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Governor Tim Walz may not “do drama” but his dramatics in attempting to avoid the accountability that comes with his office guarantee more of it. The Duluth News Tribune issued a blistering editorial ripping Walz for his cavalier attitude toward the meltdown at the state’s biggest agency while ducking responsibility.
There’s clearly more behind this story of Tony Lourey suddenly resigning as commissioner of the Minnesota Department of Human Services this week. It was a job Lourey had told the News Tribune Editorial Board just five months ago he was “tremendously honored” to be chosen for. The native of Kerrick, about 40 miles southwest of Duluth, commented with appreciation then about the “phenomenal trust being placed in me.”
But Lourey’s departure now comes just days after a pair of deputy commissioners abruptly resigned from the department without any public explanation whatsoever. And it quickly followed serious and deserved scrutiny of the administration of Gov. Tim Walz for being slow to investigate an inspector in the same department.
The editorial board was in no mood to let the Walz administration off the hook on the turmoil at the agency which controls one-third of the nearly $48 billion state budget.
Minnesota taxpayers want to know just what’s going on. We deserve to know. We have a right to know.
Lourey’s resignation letter to Walz offered few clues, however. “I believe a new leader is necessary to best execute your vision for human services,” blah, blah, blah, the respected former state senator wrote, hitting on mostly all the right words.
Then the paper made it personal, chiding Walz for thinking he could avoid taking ownership of the unfolding political mess.
Walz was even less forthcoming, telling reporters, “There’s going to be a desire to find more drama than is there; those of you that know me know that I don’t do drama. … I will take Commissioner Lourey at his word that he felt he was not the right person at this time.”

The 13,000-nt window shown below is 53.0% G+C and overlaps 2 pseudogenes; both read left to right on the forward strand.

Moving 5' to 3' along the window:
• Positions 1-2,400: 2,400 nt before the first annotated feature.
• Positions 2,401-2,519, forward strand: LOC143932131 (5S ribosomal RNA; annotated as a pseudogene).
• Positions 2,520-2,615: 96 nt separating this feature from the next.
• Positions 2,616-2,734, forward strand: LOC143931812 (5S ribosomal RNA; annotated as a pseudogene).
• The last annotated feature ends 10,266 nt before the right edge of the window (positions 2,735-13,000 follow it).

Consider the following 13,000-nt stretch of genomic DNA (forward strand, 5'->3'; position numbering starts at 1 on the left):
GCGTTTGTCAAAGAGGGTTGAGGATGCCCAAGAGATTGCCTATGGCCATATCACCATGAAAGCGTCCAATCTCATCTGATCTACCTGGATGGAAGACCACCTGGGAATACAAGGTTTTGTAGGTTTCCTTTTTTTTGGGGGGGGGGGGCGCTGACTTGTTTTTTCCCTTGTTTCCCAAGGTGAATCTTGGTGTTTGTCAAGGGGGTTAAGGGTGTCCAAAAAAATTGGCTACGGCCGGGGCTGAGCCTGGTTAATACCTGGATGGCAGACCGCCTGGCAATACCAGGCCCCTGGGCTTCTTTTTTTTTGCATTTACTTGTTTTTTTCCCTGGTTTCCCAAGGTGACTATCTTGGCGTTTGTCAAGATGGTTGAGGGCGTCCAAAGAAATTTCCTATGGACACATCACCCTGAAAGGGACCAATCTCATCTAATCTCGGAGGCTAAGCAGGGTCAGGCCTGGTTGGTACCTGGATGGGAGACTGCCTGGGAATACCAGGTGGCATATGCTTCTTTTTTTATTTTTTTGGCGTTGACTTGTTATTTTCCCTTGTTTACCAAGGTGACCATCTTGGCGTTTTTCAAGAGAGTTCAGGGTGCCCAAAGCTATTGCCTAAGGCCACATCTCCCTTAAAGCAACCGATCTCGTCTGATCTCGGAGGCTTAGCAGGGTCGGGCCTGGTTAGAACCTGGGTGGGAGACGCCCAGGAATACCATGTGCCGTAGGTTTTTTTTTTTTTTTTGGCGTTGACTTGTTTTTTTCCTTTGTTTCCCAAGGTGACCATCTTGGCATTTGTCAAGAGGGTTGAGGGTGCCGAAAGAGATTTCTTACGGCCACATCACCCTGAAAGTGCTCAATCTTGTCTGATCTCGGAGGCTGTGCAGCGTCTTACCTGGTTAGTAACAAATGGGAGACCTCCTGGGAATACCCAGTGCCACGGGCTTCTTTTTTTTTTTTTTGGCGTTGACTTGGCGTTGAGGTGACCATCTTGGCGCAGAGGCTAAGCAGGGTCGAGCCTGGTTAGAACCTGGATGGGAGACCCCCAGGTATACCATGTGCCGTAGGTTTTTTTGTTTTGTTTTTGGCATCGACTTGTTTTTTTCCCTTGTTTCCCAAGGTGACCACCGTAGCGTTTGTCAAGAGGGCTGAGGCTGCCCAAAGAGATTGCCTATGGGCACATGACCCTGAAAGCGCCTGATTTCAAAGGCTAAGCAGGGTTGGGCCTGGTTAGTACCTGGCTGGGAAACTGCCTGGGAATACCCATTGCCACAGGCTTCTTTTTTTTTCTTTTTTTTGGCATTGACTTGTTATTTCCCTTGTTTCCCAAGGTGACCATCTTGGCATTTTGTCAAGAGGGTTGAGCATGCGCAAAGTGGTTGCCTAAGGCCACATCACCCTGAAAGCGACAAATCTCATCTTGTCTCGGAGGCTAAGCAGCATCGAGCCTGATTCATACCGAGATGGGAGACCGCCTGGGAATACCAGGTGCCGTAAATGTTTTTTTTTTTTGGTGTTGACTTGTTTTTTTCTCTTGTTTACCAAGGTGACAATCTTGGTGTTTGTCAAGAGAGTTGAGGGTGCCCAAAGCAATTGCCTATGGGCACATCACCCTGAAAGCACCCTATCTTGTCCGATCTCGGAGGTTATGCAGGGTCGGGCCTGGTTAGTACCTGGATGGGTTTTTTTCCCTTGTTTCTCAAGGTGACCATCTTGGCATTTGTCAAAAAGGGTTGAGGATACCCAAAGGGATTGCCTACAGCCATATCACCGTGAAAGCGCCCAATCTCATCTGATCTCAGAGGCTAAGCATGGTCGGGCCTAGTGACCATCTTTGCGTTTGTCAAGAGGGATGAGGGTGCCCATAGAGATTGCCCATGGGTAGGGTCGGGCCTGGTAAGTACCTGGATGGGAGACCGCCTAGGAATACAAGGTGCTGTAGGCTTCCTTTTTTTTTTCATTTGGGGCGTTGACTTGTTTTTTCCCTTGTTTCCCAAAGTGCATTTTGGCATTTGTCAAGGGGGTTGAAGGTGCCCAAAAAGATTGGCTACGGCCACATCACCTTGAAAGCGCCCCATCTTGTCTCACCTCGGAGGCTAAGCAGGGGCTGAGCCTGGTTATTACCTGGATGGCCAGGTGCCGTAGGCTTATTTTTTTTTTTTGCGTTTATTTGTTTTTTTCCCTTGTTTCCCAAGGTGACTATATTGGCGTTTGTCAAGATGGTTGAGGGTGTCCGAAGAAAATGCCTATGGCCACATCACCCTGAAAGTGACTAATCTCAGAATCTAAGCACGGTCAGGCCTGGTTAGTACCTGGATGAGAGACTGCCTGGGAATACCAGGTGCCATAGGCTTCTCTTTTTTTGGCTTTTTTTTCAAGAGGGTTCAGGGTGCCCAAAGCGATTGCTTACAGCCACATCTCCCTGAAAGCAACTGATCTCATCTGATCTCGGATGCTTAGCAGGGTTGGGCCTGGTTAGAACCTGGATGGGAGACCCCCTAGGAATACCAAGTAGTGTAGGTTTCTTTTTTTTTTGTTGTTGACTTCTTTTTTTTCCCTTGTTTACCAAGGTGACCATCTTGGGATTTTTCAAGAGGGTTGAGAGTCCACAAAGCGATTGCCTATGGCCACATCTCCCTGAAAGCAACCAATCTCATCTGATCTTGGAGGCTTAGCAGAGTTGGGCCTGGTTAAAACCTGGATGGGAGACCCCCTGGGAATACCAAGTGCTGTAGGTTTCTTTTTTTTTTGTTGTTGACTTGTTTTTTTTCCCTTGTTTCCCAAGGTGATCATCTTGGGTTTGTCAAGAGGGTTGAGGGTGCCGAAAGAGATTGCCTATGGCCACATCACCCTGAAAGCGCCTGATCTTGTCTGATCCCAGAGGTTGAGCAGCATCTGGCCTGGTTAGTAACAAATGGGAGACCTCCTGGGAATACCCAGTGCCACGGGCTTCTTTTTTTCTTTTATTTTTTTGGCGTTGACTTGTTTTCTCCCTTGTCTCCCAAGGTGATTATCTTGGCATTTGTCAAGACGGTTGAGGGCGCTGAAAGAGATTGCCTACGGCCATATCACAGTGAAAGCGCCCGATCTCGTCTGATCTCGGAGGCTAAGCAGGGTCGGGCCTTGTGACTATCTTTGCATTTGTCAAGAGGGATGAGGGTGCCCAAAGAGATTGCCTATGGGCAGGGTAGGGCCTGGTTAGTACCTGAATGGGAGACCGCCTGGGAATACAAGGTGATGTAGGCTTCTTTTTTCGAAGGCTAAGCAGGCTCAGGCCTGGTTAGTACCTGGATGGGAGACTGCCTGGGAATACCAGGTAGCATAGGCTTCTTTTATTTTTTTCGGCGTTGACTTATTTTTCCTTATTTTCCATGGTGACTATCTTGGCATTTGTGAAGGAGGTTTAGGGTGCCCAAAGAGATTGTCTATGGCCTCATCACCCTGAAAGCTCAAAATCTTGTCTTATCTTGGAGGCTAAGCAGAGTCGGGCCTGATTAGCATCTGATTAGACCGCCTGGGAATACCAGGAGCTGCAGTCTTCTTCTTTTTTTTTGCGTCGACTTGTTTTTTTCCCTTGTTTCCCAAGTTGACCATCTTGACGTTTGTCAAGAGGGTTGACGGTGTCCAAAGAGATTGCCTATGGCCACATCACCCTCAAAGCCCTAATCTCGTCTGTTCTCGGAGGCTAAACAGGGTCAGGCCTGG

In only about half a year in office, this disappointingly wasn’t the first time Walz has sidestepped questions about his transparency — or lack thereof. And that was after the former congressman touted the quality to voters while campaigning to be governor.
The News Tribune listed several other worrisome instances of Walz evading transparency in his first few months on the job.
But readers of American Experiment’s Thinking Minnesota magazine already know Walz said one thing in the campaign before doing quite another once in the governor’s mansion. The title of our cover story says it all: “A Tale of Two Tims.”
It did not take long for Governor Walz to part ways with Candidate Walz. More importantly, the Governor has lurched left of the policies endorsed by Candidate Walz.
…The about-face of Governor Walz on the gas tax, Line 3, renewable energy, and mining disproportionately harms residents of Greater Minnesota.
The facts behind the turnover at the top of the state’s biggest agency will eventually come out. But unless Walz lets Minnesotans know what’s really going on, his credibility hangs in the balance.
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The legislature appropriates more money, the unions grab it for salaries, the school board cuts middle school band, and everyone blames the legislature for underfunding. Rinse and repeat.